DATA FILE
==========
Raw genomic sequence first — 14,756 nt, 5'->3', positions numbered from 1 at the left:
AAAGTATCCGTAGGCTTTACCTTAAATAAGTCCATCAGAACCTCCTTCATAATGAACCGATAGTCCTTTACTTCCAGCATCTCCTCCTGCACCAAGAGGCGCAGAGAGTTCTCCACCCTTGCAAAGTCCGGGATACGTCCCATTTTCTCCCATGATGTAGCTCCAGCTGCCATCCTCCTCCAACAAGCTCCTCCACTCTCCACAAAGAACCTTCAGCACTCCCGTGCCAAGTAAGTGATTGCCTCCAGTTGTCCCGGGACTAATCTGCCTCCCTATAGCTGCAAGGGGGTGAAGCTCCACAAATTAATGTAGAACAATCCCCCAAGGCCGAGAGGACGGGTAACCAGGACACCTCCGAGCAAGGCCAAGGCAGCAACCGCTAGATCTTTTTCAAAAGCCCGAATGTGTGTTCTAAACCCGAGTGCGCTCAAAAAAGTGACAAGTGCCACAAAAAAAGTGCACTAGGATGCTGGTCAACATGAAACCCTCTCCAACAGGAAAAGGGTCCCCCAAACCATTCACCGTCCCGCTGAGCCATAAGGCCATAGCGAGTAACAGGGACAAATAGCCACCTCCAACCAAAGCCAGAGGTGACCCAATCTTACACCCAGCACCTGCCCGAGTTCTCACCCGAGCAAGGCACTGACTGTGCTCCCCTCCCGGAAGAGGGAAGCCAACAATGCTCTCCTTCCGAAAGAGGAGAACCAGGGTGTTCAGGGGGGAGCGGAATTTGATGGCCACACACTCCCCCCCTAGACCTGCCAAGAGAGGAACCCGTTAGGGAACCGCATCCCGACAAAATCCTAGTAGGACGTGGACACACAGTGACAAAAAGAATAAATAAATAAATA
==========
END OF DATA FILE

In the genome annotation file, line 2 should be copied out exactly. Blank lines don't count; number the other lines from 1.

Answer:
AAAGTATCCGTAGGCTTTACCTTAAATAAGTCCATCAGAACCTCCTTCATAATGAACCGATAGTCCTTTACTTCCAGCATCTCCTCCTGCACCAAGAGGCGCAGAGAGTTCTCCACCCTTGCAAAGTCCGGGATACGTCCCATTTTCTCCCATGATGTAGCTCCAGCTGCCATCCTCCTCCAACAAGCTCCTCCACTCTCCACAAAGAACCTTCAGCACTCCCGTGCCAAGTAAGTGATTGCCTCCAGTTGTCCCGGGACTAATCTGCCTCCCTATAGCTGCAAGGGGGTGAAGCTCCACAAATTAATGTAGAACAATCCCCCAAGGCCGAGAGGACGGGTAACCAGGACACCTCCGAGCAAGGCCAAGGCAGCAACCGCTAGATCTTTTTCAAAAGCCCGAATGTGTGTTCTAAACCCGAGTGCGCTCAAAAAAGTGACAAGTGCCACAAAAAAAGTGCACTAGGATGCTGGTCAACATGAAACCCTCTCCAACAGGAAAAGGGTCCCCCAAACCATTCACCGTCCCGCTGAGCCATAAGGCCATAGCGAGTAACAGGGACAAATAGCCACCTCCAACCAAAGCCAGAGGTGACCCAATCTTACACCCAGCACCTGCCCGAGTTCTCACCCGAGCAAGGCACTGACTGTGCTCCCCTCCCGGAAGAGGGAAGCCAACAATGCTCTCCTTCCGAAAGAGGAGAACCAGGGTGTTCAGGGGGGAGCGGAATTTGATGGCCACACACTCCCCCCCTAGACCTGCCAAGAGAGGAACCCGTTAGGGAACCGCATCCCGACAAAATCCTAGTAGGACGTGGACACACAGTGACAAAAAGAATAAATAAATAAATA